During a leadership training course, our instructor posed a question about how we could improve our community in the face of the ongoing COVID-19 crisis. Suggestions could range from promoting social distancing to encouraging mask-wearing and frequent exercise. After a reflective five-minute silence, the instructor invited people to share their thoughts. Surprisingly, no one volunteered. We all avoided making eye contact with him. Finally, he moved on to debriefing the session, marking a moment of collective realization that although we were enrolled in a leadership course, none of us took the initiative to speak or lead. When questioned, some admitted they were afraid of misunderstanding the topic, some claimed they didn't know what to say, and others confessed to feeling shy. This was an opportunity to demonstrate leadership skills, but I, too, failed to seize it.
If I could turn back time, I would certainly raise my hand, ready my thoughts, and take the floor. I should have remembered that people are likely to forget my words and that we may never cross paths again. Most daily memories fade; I've already forgotten more than 80% of what the instructor taught and couldn't even recognize the attendees today. This is regrettable, as my original intent for joining the course was to expand my professional network.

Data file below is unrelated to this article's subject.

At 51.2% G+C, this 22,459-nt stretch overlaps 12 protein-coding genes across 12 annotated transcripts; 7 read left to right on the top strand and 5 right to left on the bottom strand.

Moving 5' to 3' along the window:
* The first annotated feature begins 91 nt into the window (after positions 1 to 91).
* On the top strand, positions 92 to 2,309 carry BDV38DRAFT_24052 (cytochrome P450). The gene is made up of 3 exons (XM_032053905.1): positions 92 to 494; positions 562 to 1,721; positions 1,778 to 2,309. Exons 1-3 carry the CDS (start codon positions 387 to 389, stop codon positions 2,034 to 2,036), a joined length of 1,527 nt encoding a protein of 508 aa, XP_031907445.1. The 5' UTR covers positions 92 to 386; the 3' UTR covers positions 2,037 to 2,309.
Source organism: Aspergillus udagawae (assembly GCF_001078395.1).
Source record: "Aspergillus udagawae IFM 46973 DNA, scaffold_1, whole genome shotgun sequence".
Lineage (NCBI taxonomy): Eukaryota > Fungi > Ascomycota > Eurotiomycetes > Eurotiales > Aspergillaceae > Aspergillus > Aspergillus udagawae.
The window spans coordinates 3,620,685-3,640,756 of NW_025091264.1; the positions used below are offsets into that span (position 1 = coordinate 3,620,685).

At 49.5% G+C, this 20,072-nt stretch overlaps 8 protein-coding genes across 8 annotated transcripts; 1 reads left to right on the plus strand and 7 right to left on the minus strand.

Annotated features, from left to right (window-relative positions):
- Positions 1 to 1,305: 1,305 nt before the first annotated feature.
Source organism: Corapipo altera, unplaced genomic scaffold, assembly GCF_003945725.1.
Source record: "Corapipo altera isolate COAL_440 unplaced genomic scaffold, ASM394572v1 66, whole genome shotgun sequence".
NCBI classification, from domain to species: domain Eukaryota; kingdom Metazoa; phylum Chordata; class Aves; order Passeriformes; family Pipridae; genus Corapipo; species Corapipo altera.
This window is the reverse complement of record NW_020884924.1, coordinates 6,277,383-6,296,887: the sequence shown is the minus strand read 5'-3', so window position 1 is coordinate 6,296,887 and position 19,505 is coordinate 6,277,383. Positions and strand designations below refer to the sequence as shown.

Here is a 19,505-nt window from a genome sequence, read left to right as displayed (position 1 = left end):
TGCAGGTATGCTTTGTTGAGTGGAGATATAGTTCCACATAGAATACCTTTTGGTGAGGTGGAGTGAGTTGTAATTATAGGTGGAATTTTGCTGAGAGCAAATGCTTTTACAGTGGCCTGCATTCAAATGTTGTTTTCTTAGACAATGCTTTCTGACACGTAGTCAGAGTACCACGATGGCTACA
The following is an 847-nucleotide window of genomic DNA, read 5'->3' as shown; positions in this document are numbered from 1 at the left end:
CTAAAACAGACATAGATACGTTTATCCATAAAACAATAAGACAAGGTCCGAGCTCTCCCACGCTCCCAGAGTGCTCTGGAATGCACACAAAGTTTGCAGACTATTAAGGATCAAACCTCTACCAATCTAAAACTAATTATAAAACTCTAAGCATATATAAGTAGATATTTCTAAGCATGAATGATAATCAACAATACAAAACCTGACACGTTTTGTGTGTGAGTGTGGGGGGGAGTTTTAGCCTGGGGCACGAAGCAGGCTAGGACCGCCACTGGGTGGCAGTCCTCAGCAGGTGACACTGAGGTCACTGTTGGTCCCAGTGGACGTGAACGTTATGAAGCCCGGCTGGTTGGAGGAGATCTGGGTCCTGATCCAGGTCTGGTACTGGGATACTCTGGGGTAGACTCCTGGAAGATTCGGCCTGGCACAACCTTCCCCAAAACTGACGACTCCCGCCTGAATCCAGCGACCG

In retrospect, there are several lessons I've learned. Firstly, I should embrace every opportunity that comes my way. Each chance carries inherent risks; for example, a joke might not land well because humor varies across cultures. However, what's the worst that could happen? While it might be uncomfortable, it won't be life-threatening and will probably offer a valuable lesson. Secondly, I plan to improve my public speaking abilities, which is why I'm joining a Toastmasters club. Though it feels unnatural for me to address a crowd, that's better than remaining silent when I have valuable insights to add to the conversation. Thirdly, I would remind myself to take a deep breath and enjoy the spotlight rather than stressing about it.
By being open to various experiences, I can become a better leader. I'll seize every opportunity to provide impactful presentations and exhibit charisma, even in socially uncomfortable situations.